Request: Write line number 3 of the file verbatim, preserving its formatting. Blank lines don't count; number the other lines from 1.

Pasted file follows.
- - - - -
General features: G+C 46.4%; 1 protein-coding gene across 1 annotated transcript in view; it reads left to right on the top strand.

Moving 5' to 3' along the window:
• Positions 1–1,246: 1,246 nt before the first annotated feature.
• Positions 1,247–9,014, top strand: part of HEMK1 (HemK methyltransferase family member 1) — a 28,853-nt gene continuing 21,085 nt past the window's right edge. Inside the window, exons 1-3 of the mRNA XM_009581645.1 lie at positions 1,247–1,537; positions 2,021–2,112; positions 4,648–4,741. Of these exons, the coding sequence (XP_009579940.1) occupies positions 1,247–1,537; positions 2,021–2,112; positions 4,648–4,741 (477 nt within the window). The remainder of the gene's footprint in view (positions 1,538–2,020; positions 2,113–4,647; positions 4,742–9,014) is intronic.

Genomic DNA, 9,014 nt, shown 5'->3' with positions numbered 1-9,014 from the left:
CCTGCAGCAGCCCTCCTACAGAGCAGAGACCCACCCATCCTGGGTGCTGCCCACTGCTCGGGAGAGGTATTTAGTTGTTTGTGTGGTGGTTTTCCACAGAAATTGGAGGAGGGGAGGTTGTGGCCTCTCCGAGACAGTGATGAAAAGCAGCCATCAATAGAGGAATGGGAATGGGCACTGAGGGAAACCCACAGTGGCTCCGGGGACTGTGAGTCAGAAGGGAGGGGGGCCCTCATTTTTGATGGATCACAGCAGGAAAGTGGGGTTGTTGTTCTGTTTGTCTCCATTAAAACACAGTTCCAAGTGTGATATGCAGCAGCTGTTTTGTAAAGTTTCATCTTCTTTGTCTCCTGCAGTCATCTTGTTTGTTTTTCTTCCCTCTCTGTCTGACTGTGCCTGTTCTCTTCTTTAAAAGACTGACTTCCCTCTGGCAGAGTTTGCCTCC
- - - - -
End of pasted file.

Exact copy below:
• Positions 1–1,246: 1,246 nt before the first annotated feature.